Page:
The reason I wanted to see the battle site was because it has an interesting physical feature to me, and also because Tolkien wrote notably about the poem (and others have written about his usage of the concept) and the theories about the intent of the author. Was it a cautionary tale about the ealdorman Byrhtnoth’s pride and hubris (AS ofermod) or was it truly the Anglo-Saxon perspective that death in battle was glorious and the more hopeless the better? Tolkien went with the former and that’s certainly how I see it from the 21st century, but the times they are a-changin’ so it’s important to try to get into the mind of the original audience as much as possible.

What’s interesting about the site is that the Anglo-Saxons were on the mainland when the Viking raiders landed on what we believe to be Northey Island but at high tide it’s cut off form the mainland. They all yelled at each other for a while, doing the equivalent of WWF pre-match posturing, and then the tide went out to reveal the land causeway so the Vikings tried to come across but a narrow bridge is fairly easy to defend. After a while:

and so began to use guile, the hateful strangers,
asked that passage to land they might have

So you might think that this would be the moment when Byrhtnoth says, “I don’t think so!” but in fact:

Then the Earl permitted in his great pride
to allow land many of these hateful people

Or in the original:

ða se eorl ongan         for his ofermode
alyfan landes to fela         laþere ðeode.

Not exactly the most strategic move ever and the result was that the Vikings killed him and all the rest of his men who remained to defend the body. The key really is the meaning of ofermod and if you go with the theory that it means something akin to Satan’s pride which resulted in being cast down, as the word was used in other places.

I was hoping at this point that I wasn’t truly falling victim to ofermod in thinking we could locate the site, which isn’t very well marked by its own admission and that rarely bodes well. We got to Maldon and did manage to locate Mundon Road and then the side road that led right up to the farm that occupies the land now. At some point it’s possible that a sign went by saying that it was a restricted road and that you had to have prior arranged permission, but honestly we were going so fast that it was a bit of a blur. I do know that it was very early on a Saturday and no one else was about.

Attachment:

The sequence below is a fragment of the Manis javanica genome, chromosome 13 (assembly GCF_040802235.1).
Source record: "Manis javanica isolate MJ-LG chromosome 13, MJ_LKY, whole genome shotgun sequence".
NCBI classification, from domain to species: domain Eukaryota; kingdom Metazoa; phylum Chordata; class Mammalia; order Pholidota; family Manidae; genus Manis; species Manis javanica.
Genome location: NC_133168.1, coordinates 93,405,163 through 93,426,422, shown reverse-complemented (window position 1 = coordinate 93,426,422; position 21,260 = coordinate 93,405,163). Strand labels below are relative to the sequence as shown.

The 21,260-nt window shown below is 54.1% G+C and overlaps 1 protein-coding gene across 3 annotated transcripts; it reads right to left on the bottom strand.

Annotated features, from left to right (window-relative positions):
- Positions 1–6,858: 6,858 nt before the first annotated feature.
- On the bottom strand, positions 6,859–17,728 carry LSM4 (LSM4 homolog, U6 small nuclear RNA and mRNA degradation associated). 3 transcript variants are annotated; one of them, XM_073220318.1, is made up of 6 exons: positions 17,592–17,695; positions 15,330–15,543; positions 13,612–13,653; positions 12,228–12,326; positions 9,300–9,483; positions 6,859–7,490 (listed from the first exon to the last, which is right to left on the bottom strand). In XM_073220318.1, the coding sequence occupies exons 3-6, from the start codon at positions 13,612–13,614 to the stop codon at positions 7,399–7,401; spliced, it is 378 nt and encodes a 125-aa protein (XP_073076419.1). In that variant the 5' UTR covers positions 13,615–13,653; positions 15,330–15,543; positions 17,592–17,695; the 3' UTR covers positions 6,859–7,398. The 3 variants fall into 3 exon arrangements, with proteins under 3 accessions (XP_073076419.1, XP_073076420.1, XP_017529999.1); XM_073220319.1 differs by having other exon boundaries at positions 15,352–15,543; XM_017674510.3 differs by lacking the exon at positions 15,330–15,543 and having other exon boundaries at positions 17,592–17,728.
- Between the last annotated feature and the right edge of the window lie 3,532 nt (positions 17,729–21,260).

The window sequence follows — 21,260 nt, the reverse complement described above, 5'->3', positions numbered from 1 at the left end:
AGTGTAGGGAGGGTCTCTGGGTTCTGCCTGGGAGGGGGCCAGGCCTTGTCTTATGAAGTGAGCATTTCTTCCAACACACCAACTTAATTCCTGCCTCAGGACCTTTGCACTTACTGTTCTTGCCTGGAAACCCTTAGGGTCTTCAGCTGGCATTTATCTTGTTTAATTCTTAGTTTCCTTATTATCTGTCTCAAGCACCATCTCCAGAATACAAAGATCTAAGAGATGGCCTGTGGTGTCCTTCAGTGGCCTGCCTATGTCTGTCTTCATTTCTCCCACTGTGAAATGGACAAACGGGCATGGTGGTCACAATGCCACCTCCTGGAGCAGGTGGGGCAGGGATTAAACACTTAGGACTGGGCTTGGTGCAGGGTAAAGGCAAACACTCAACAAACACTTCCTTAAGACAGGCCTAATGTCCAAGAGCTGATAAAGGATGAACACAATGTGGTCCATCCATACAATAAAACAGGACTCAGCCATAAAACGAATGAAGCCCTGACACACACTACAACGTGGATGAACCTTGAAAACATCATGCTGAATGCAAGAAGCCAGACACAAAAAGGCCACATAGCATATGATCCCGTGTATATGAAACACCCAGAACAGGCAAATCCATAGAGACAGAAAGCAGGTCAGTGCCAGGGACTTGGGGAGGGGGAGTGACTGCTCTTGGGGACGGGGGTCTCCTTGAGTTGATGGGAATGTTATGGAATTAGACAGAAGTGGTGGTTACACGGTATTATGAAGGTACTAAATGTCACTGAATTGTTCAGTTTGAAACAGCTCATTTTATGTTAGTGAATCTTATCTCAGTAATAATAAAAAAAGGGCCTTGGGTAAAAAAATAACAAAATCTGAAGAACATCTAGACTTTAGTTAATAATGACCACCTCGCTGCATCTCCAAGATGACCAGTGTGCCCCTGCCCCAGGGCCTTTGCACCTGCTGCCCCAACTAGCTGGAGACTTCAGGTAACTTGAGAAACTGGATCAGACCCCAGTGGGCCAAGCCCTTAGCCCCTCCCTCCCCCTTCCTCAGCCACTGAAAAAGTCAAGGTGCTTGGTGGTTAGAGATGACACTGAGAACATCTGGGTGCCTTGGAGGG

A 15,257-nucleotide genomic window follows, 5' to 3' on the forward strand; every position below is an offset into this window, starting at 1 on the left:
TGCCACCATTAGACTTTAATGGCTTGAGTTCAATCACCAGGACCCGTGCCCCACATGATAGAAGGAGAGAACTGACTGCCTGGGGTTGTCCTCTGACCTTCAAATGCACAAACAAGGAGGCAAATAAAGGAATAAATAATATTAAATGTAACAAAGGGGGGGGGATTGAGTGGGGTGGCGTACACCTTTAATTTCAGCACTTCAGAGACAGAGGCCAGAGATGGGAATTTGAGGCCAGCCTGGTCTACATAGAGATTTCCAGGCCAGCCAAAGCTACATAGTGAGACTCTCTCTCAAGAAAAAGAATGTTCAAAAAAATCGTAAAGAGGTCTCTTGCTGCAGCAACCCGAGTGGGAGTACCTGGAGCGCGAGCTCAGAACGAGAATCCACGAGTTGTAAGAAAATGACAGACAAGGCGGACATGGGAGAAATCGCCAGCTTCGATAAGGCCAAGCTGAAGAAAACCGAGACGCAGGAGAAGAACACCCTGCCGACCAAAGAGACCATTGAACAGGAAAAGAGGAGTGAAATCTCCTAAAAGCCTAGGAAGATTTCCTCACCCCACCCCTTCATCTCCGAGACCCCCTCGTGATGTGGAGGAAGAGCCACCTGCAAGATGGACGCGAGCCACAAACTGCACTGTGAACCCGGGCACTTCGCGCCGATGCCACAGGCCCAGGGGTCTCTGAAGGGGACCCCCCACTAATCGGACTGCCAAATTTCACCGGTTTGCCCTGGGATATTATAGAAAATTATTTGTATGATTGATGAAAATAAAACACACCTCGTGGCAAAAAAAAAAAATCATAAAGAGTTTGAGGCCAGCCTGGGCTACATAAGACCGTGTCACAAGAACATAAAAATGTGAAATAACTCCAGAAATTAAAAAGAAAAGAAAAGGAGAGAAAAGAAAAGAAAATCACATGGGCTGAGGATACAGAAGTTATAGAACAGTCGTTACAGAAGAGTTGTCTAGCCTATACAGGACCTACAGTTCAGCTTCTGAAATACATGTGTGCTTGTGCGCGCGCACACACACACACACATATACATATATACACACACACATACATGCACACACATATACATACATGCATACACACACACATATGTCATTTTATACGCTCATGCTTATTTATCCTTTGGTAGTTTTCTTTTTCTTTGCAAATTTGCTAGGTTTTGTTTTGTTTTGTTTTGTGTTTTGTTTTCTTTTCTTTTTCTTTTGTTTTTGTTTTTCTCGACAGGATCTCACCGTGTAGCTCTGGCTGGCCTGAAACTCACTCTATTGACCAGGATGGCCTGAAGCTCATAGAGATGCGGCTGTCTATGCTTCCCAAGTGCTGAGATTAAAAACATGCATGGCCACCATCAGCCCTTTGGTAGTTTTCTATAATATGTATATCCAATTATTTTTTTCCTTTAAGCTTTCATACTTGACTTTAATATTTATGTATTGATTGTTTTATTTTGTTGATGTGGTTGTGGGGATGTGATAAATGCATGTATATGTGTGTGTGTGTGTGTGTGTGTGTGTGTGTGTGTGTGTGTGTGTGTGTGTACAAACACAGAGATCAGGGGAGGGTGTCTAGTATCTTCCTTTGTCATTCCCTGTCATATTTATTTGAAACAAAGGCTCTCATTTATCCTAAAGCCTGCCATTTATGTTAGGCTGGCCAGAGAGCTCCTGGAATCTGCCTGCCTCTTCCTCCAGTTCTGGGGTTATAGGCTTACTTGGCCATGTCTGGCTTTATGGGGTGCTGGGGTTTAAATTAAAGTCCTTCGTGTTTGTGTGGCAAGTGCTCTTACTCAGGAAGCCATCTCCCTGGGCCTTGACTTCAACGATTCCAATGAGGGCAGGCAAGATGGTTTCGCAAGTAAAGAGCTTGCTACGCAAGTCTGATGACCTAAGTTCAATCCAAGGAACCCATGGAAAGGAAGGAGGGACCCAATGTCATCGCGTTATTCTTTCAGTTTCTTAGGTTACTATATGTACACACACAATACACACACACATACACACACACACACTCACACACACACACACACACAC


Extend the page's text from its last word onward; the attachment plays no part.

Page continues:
Looking from the mainland over to Northey Island, where the causeway disappears at high tide

When we made it out to the water, I really did get a weird little thrill in my stomach to realize that I was standing on the very strip of land where Byrhtnoth and his men had stood on August 10, 991 to face down the Viking fleet which might well have gone on to raid another section of the Blackwater River if they had simply paid off the Vikings as asked.

That’s my guerrilla video of the battlefield and the water between mainland and the island. Aloura Charles would be so proud of me, she who gets to call Martin Scorsese “Marty” and kinda sorta ran over Ron Howard’s laptop once (but not really)!

Boggy for Battle

Just like it looked in 991 A.D. ... except for the telephone wires

It was high tide so I wouldn’t have a chance to see the causeway exposed, but it was lurking there underneath.

Having successfully gotten to the battle site and out again without being spotted (not, again, that I can confirm we did anything wrong), we headed off toward Sutton Hoo but planned to find the Lexden Earthworks along the way. Again, ofermod!!! Even with the help of a Royal Mail carrier, and they tend to know quite a bit since they hoof it on foot, we couldn’t locate it but it wasn’t a top item so we kept on and came into Woodbridge early enough to poke around the town first.

I think this is what they call "downtown Woodbridge"

I found a little book shop and got a pocket bird guide to Britain and Europe there for just three pounds. I’ve finally identified the swans in our river as definitely being Mute Swans, and thank God for that or we’d never get any sleep. A pair of Canada Geese showed up this week and it’s been a racket ever since. Bear asked if I was certain there would be British birds in the book and I showed him the title – Birds of Britain and Europe—which seemed to satisfy him

The window display of The Cake Shop Bakery , a fantastic little bakery

We stopped at Mrs. Piper’s Tea Room for tea and to split a fruit scone along the way because we knew we’d do a lot of walking once we got to the grounds at Sutton Hoo.